Enjoy is not the word I am looking for, but good might be close.
Back in the 1980s I attended the first funeral I remember. A young man from our church community died unexpectedly in his home. Even though I didn’t know him, I asked my dad if I could go to the funeral. My strongest memories of that service in First CRC are sitting next to my Dad in my favorite yellow dress, and watching Mrs. Boender sing all the verses of My Jesus I Love Thee. I imagined what it would take for my beloved Sunday school teacher to sing this hymn of hope at such a time. I did not understand how she could make it through all those beautiful verses without choking up.
I most remember Diane’s funeral and the weeks that followed by the knee-collapsing, chest-pressing emotions of unexpected death. Those were dark days of crying alone and facing doubts about God that I was too ashamed to admit. I still think of her twenty-five years later, and miss her.
As the millennium turned and Y2K captured world-wide news, I faced the even more private griefs of infertility and miscarriages. My first, long-awaited pregnancy came to a screeching halt as the doctor announced, “I am sorry. There is no longer a heartbeat.” Days of grief turned into months. I grappled for the first time with how poorly most of us “do” grief, how much misunderstanding there is in grief, and how pain in relationships is magnified during the throes of grief. Could we compare grief to war? During that time I discovered the retreat of hunkering down for survival, and often prayed for ceasefire.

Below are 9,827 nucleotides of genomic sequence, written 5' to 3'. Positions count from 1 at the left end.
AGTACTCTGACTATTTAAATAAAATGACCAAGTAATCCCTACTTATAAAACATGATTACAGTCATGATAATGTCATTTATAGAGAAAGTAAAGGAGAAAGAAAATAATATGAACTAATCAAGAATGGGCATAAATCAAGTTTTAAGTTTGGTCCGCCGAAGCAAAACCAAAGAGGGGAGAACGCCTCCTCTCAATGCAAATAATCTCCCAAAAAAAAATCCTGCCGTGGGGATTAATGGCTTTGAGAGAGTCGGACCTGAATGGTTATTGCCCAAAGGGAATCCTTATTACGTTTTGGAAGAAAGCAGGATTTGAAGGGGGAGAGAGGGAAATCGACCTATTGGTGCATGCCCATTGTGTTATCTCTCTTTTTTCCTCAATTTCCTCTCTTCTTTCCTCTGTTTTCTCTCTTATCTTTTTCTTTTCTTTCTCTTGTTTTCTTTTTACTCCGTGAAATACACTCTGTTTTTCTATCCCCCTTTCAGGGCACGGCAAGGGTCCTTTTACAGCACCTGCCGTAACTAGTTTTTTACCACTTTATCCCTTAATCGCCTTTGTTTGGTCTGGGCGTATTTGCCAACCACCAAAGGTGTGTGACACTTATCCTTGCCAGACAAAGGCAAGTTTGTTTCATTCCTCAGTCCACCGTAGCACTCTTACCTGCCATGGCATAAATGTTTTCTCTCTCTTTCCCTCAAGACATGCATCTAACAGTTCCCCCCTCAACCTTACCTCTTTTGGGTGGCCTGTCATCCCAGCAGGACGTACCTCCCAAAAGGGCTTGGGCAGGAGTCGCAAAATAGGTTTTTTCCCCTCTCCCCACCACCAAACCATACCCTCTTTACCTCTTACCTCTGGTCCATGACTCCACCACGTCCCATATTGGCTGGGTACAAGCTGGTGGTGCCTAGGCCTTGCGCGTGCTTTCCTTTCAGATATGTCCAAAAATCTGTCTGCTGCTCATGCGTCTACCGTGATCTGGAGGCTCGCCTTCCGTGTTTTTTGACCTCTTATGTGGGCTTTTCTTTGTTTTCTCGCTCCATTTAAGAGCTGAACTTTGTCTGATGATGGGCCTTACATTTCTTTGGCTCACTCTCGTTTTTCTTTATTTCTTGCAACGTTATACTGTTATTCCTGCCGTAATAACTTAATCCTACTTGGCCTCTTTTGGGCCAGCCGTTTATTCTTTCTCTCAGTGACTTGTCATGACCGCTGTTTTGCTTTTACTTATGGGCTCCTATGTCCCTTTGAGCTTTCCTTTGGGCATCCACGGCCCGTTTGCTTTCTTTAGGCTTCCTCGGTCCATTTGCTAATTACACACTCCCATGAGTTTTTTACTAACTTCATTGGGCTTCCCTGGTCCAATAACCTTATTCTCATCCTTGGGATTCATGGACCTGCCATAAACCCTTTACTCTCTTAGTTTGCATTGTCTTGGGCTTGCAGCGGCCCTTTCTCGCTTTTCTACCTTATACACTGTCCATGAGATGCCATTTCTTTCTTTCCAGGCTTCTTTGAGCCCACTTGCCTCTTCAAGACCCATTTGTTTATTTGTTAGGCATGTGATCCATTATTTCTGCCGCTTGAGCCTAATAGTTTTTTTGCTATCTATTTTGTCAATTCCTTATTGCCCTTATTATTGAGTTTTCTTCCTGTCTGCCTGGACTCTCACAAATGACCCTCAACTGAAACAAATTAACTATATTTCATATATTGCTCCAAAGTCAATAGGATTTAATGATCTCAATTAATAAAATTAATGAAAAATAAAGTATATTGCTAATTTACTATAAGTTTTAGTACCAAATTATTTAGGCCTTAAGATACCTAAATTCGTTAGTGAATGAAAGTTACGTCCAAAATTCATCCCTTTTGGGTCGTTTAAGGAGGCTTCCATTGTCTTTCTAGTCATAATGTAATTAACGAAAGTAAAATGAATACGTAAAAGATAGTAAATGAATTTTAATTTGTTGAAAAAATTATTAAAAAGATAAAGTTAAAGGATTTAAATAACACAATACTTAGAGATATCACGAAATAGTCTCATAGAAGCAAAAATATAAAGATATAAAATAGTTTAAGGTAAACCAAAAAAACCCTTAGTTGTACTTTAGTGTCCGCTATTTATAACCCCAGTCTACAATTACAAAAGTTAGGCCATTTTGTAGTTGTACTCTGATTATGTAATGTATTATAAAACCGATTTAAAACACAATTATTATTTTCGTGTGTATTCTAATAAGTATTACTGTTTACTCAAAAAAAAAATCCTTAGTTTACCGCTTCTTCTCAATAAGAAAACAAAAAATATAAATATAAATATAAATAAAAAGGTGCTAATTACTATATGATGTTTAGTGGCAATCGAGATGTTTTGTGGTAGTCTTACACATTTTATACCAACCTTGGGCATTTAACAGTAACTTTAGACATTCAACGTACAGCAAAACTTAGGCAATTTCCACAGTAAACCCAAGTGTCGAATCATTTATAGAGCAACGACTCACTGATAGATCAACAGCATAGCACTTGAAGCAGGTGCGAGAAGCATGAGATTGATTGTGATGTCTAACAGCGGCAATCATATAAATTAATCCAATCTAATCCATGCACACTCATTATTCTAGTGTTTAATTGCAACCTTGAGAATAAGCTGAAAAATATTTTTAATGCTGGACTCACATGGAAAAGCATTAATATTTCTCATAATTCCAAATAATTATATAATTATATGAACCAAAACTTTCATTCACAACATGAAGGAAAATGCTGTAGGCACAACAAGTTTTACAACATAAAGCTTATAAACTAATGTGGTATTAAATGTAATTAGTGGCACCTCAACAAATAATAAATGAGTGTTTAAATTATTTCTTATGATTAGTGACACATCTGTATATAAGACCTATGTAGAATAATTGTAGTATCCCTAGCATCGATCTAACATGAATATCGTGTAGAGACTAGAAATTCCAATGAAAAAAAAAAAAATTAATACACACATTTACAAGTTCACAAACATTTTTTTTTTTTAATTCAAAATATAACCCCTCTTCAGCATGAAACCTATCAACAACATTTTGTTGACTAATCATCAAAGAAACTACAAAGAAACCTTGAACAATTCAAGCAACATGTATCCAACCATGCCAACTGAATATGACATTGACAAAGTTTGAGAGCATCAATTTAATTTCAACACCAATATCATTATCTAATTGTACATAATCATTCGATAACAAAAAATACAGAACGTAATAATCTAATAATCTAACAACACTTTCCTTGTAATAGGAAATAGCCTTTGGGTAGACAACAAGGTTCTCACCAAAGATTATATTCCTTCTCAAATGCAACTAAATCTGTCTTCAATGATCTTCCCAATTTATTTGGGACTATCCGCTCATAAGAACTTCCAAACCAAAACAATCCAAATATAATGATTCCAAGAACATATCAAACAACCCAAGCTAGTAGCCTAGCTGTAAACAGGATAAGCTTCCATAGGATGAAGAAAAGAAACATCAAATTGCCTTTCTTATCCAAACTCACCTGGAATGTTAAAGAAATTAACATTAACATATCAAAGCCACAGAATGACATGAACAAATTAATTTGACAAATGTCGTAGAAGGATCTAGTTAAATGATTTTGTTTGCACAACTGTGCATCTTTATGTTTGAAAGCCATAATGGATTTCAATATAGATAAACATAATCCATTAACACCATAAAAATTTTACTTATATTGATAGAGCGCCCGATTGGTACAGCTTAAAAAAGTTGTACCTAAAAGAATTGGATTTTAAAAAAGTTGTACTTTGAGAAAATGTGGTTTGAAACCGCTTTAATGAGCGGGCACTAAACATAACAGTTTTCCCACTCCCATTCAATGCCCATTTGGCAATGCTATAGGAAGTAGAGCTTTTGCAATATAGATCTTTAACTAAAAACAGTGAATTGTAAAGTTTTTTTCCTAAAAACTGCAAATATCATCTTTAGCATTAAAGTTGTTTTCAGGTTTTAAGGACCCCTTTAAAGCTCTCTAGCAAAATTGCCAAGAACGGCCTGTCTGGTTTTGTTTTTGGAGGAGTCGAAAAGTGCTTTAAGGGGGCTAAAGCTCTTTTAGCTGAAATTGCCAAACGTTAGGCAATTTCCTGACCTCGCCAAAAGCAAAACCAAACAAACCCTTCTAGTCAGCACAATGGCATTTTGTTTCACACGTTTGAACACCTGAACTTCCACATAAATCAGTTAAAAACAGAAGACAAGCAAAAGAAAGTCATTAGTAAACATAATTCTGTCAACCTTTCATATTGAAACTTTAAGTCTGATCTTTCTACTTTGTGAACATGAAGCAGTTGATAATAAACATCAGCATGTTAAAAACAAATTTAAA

Those many griefs in our lives--lost dreams, broken relationships, death itself--do not feel good. Ever. My heart asks the question before my mind can filter, “God, where are you in this?”
A few weeks ago I challenged my students to choose the top ten events of their lives so far and consider where God might show His desire for relationship with them in those events. What courage one student showed to admit, “I am not in a place where I can see God at all.” I gave the student full credit on the assignment. Oh how I have been in those places, but sadly, was too scared and proud to admit it.
Monday, my Grandma Grace died. Her life mattered, and her life mattered to me. Two summers ago when I visited with her she shared, “Jennie, I want you to know I am ready to go. I don’t understand why young people die and I am still here. God must still have a plan for me.” I believe that she was right. I wonder if perhaps God’s timing for her to enter eternity included the students who would walk this journey with me at this particular time. These wonderings do not bring me joy in the bubbly sense of the word. But deeper than the tears and loss and sadness, something within me feels hope in believing that God’s mysterious ways are good. And perhaps the 95 years and 25 days of Grandma’s earthly life ended at just this time not only for the work God is doing in me and my family, but also for my students who are now walking this journey with me. Oh how I will miss her.